Now let’s look at the church today. It’s prosperous and wealthy. The pastors live in multimillion dollar mansions and demand the common man with little money give them their tithes and offerings. Those tithes and offerings are meant for the LORD, not for the pastors to live in luxury. Just like the Israelites brought the tithes and offerings to Bethel and Gilgal, today’s modern church gives tithes and offerings to false prophets and false teachers. The church congregations are soaking up the prosperity gospel and the Bible tells us in Ephesians 5:5 and Colossians 3:5 that greed is idolatry. People in the church are fornicating together and going to nightclubs getting drunk. The pastors just excuse it and say that their under grace. Divorce and remarriage is rampant and pastors just approve of relationships which destroy homes. Today’s churches despise and mock anyone who speaks the truth and exposes iniquity! They silence anyone who speaks about God judging sin and demean anyone who challenges someone’s salvation. Then in their iniquity they come, without remorse or repentance, to worship God and God says that their worship is a stench in his nostrils!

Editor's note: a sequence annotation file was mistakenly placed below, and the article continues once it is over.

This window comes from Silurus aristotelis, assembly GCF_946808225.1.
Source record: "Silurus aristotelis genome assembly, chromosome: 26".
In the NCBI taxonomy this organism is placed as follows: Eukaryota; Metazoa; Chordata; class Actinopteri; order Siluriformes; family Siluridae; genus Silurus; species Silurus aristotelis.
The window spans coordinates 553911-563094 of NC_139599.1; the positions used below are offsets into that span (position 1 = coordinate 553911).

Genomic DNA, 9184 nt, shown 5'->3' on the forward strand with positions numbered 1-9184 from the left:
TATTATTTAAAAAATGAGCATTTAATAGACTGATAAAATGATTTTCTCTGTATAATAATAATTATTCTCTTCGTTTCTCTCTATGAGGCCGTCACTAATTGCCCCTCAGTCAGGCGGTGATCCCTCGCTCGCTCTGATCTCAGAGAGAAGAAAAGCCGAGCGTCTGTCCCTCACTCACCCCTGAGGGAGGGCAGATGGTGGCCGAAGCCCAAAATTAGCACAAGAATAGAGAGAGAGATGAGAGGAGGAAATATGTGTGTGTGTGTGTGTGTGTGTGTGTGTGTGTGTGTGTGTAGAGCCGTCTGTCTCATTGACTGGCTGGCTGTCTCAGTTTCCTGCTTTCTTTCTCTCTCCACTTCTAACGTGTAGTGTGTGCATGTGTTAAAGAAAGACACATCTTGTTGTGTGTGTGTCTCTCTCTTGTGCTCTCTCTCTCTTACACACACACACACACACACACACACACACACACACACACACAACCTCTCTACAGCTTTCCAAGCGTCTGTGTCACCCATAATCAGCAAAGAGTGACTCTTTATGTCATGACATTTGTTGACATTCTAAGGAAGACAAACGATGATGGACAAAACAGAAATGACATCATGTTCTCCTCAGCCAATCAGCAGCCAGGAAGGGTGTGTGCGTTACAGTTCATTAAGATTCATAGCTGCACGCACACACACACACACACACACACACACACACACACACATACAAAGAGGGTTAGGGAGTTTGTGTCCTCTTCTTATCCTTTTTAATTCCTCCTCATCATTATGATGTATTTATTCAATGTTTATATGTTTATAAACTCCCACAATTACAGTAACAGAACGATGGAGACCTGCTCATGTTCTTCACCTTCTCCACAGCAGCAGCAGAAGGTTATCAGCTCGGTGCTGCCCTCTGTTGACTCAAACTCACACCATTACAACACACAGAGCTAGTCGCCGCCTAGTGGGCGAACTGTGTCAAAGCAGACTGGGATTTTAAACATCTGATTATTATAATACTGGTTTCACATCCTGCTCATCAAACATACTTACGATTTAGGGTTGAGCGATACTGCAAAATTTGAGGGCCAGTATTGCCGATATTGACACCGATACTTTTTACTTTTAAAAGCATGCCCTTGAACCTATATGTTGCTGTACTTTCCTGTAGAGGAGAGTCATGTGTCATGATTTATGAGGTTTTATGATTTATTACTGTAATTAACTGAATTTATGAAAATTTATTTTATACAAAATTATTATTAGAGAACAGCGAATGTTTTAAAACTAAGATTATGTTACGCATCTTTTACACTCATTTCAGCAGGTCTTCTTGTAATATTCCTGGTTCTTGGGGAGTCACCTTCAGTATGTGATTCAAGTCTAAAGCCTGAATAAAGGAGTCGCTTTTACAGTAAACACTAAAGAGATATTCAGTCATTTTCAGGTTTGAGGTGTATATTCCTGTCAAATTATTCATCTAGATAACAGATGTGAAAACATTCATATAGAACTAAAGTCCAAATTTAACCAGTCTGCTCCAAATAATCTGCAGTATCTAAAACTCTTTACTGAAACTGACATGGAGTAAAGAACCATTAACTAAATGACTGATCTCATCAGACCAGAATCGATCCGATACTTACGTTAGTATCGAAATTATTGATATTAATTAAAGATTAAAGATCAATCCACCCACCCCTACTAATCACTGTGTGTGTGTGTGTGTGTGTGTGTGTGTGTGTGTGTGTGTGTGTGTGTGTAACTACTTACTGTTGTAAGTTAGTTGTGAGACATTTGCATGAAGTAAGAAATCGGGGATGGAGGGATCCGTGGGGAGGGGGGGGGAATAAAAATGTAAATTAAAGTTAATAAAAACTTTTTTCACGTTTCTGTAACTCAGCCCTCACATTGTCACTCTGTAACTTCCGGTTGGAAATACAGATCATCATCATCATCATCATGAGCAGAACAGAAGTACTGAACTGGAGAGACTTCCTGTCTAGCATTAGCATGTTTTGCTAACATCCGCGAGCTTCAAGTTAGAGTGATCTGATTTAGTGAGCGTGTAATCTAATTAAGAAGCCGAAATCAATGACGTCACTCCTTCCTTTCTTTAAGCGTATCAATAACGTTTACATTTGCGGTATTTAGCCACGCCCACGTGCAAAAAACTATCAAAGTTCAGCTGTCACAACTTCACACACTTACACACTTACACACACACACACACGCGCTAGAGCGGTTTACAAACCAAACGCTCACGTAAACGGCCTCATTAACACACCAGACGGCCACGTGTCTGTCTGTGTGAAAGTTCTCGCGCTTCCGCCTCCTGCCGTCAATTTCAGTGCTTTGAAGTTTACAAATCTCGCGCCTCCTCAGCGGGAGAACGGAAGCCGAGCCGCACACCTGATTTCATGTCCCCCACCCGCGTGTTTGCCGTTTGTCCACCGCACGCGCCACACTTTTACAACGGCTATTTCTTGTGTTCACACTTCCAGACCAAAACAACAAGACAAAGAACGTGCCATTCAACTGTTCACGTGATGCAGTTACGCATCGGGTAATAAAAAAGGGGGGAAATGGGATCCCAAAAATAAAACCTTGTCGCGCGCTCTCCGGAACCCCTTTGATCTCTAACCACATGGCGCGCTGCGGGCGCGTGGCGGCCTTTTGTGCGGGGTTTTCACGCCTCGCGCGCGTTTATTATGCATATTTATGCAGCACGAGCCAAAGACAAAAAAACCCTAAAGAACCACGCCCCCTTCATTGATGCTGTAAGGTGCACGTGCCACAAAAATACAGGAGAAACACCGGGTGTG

Touch Not Mine Anointed Doctrine Examined

Touch Not Mine Anointed Doctrine Examined

THEOLOGY BLOG

THINKING BIBLICALLY ABOUT GOD

 THEOLOGY

THINKING BIBLICALLY ABOUT GOD

TOUCH NOT MINE ANOINTED

THE UNTOUCHABLE DOCTRINE EXAMINED

BY CALEB CORNELOUP

 

TOUCH NOT MINE ANOINTED

THE UNTOUCHABLE DOCTRINE EXAMINED

eyes of wolf

False teachers such as Benny Hinn, Joyce Meyer and, Kenneth Copeland claim that the Bible forbids anyone from criticizing them based on several verses which contain the phrase “touch not mine anointed”. They automatically claim they are “God’s anointed” and argue that “touch” refers to speaking against them. Thus they use these passages to make themselves “untouchable” in the eyes of those who follow them and attempt to instill fear into the hearts of anyone who opposes them. Are they correct? Is their interpretation and application of these verses correct?